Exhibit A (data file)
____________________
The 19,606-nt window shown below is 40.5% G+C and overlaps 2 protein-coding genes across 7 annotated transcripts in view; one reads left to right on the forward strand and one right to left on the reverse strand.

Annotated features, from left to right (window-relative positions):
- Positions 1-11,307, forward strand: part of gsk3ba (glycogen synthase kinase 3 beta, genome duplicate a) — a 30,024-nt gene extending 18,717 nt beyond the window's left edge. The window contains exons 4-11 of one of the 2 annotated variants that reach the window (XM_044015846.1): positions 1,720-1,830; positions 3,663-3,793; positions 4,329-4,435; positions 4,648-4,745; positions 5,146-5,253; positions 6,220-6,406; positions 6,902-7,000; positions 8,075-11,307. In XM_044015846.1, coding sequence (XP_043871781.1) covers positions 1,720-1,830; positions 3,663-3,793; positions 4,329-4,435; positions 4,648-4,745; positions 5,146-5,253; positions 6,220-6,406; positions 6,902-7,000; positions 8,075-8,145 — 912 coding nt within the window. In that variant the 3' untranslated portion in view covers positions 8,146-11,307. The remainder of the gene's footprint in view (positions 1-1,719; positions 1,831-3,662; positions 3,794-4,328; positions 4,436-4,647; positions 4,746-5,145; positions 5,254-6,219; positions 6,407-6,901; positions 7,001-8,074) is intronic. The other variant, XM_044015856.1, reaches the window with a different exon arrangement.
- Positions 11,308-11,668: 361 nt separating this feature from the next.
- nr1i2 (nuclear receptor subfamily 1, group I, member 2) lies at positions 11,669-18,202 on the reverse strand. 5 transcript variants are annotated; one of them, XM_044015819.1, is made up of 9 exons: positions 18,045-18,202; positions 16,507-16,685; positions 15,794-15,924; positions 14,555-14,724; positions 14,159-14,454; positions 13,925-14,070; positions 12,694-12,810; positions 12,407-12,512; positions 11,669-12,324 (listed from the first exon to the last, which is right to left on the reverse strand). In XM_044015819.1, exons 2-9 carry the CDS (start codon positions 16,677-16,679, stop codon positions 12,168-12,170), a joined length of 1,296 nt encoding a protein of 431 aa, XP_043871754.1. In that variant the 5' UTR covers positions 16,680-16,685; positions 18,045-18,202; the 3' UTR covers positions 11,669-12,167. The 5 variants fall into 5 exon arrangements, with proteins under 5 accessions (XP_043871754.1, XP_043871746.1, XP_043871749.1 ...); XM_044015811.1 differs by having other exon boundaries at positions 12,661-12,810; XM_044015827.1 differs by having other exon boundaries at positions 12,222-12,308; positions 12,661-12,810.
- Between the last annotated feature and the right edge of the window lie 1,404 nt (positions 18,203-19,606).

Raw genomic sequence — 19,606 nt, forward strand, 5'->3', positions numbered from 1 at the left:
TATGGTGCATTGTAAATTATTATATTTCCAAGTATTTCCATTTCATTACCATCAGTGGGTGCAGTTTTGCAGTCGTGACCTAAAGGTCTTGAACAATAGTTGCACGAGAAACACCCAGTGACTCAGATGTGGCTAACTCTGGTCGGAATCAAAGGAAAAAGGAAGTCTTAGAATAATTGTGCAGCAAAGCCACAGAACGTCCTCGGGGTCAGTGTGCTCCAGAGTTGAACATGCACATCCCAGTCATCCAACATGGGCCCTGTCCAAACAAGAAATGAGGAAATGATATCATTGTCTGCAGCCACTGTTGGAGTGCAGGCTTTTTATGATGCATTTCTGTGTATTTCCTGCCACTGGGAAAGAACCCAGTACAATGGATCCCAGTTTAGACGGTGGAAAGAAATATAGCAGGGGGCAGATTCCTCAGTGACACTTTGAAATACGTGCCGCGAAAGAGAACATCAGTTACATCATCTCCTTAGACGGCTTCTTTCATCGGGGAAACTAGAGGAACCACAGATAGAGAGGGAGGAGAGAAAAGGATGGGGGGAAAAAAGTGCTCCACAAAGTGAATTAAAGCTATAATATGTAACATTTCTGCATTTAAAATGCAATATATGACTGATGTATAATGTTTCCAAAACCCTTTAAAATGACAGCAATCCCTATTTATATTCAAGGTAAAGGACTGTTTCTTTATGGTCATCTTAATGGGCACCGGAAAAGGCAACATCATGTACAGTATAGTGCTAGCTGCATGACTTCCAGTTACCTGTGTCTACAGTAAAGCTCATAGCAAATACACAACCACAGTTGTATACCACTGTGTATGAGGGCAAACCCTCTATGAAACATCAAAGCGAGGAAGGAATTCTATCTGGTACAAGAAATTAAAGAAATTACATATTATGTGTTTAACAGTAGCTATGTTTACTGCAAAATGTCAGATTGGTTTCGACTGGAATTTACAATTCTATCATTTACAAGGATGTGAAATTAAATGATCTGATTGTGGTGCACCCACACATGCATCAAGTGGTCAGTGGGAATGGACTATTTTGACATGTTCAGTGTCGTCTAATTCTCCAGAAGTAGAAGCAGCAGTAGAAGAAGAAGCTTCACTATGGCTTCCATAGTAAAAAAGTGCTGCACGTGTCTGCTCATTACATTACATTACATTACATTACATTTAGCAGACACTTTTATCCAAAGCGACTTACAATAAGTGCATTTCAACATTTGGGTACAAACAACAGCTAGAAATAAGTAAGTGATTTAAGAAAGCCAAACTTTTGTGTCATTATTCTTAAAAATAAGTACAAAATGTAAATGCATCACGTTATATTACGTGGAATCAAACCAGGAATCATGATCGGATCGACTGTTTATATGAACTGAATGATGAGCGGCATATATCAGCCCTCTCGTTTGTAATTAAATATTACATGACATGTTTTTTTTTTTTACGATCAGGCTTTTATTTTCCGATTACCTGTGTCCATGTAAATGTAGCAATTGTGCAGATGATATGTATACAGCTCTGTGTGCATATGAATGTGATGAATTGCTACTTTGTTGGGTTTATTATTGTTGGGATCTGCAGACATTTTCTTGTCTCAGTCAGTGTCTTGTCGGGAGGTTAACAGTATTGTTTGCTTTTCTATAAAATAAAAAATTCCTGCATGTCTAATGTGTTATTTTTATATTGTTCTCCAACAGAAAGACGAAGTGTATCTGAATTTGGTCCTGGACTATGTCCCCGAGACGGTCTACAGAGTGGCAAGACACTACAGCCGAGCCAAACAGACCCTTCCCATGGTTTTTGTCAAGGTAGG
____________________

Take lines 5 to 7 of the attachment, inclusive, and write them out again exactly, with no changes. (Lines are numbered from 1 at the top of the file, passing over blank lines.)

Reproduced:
- nr1i2 (nuclear receptor subfamily 1, group I, member 2) lies at positions 11,669-18,202 on the reverse strand. 5 transcript variants are annotated; one of them, XM_044015819.1, is made up of 9 exons: positions 18,045-18,202; positions 16,507-16,685; positions 15,794-15,924; positions 14,555-14,724; positions 14,159-14,454; positions 13,925-14,070; positions 12,694-12,810; positions 12,407-12,512; positions 11,669-12,324 (listed from the first exon to the last, which is right to left on the reverse strand). In XM_044015819.1, exons 2-9 carry the CDS (start codon positions 16,677-16,679, stop codon positions 12,168-12,170), a joined length of 1,296 nt encoding a protein of 431 aa, XP_043871754.1. In that variant the 5' UTR covers positions 16,680-16,685; positions 18,045-18,202; the 3' UTR covers positions 11,669-12,167. The 5 variants fall into 5 exon arrangements, with proteins under 5 accessions (XP_043871754.1, XP_043871746.1, XP_043871749.1 ...); XM_044015811.1 differs by having other exon boundaries at positions 12,661-12,810; XM_044015827.1 differs by having other exon boundaries at positions 12,222-12,308; positions 12,661-12,810.
- Between the last annotated feature and the right edge of the window lie 1,404 nt (positions 18,203-19,606).

Raw genomic sequence — 19,606 nt, forward strand, 5'->3', positions numbered from 1 at the left: